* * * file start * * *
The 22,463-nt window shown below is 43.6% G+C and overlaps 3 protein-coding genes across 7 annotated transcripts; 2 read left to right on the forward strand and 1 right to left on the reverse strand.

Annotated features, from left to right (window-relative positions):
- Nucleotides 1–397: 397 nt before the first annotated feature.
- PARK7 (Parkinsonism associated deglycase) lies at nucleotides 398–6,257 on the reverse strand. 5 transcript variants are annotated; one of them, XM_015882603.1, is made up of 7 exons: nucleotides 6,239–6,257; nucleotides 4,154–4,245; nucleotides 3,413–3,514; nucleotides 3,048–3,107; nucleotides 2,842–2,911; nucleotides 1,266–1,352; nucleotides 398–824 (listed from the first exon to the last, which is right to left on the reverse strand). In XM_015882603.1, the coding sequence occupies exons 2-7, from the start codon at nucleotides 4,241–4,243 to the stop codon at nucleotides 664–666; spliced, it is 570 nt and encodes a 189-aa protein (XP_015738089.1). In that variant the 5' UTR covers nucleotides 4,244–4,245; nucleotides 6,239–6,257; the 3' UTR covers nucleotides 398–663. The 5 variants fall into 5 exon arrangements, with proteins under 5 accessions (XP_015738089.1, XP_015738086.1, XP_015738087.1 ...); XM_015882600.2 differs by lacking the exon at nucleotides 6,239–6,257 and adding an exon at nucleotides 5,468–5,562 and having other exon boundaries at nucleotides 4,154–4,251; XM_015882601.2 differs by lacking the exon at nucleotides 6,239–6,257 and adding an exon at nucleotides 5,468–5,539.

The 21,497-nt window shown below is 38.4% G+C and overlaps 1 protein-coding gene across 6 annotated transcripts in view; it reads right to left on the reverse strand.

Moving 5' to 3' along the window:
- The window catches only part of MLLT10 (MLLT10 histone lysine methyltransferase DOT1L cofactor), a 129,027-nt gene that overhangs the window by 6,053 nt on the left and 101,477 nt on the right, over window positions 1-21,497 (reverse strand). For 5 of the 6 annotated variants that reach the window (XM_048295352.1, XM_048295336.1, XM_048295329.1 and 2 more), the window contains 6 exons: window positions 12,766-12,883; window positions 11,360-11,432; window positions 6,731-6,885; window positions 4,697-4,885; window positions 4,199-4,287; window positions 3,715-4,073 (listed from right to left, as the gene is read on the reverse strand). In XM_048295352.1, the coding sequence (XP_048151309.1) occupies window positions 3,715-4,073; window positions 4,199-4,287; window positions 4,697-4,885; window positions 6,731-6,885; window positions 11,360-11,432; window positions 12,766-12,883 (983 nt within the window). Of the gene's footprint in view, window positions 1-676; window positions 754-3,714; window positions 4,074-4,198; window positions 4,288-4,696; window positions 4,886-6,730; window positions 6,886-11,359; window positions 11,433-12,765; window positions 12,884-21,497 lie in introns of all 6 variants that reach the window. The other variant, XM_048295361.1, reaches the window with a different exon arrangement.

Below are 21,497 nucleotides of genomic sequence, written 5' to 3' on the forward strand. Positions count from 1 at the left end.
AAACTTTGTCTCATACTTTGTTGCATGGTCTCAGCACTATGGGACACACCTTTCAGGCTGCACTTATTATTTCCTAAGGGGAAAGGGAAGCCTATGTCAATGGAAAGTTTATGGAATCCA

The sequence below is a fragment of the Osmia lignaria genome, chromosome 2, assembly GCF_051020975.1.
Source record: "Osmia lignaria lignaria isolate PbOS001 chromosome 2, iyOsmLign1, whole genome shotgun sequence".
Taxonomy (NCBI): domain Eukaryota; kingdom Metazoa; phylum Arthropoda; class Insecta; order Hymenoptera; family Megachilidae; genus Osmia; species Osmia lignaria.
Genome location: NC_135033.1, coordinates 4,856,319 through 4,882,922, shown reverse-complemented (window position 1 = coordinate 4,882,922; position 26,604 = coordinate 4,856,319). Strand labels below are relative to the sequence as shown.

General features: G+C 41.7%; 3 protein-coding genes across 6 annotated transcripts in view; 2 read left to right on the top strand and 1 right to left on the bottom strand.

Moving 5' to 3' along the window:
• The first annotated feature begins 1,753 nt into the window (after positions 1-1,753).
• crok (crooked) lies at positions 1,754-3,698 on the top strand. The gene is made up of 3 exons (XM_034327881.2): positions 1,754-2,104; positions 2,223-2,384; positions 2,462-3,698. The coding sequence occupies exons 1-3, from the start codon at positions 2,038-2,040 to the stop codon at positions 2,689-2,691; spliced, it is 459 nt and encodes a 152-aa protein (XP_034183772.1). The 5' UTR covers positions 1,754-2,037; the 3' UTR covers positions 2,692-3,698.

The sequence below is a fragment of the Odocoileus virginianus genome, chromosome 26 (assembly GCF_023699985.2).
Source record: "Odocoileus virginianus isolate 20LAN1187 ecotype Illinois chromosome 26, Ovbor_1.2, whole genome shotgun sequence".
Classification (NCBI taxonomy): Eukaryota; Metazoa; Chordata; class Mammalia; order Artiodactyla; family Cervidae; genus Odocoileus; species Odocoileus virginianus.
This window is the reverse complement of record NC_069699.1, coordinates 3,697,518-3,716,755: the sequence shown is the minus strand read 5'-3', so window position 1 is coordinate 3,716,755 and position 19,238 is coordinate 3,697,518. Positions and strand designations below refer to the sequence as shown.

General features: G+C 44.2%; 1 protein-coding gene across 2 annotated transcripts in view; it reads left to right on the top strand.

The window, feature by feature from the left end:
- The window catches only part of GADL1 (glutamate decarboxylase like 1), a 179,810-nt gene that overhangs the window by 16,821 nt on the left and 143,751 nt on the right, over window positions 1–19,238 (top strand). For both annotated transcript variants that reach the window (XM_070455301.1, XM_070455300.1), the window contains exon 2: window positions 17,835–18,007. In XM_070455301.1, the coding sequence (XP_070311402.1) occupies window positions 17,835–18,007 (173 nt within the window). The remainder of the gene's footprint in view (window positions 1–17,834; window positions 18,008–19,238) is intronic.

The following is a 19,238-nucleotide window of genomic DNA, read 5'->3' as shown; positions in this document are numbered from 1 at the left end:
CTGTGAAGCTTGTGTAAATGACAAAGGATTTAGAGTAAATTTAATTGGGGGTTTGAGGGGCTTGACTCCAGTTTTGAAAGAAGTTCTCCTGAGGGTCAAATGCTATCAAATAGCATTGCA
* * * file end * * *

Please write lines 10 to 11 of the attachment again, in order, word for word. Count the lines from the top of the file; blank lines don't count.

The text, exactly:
The sequence below is a fragment of the Osmia lignaria genome, chromosome 2, assembly GCF_051020975.1.
Source record: "Osmia lignaria lignaria isolate PbOS001 chromosome 2, iyOsmLign1, whole genome shotgun sequence".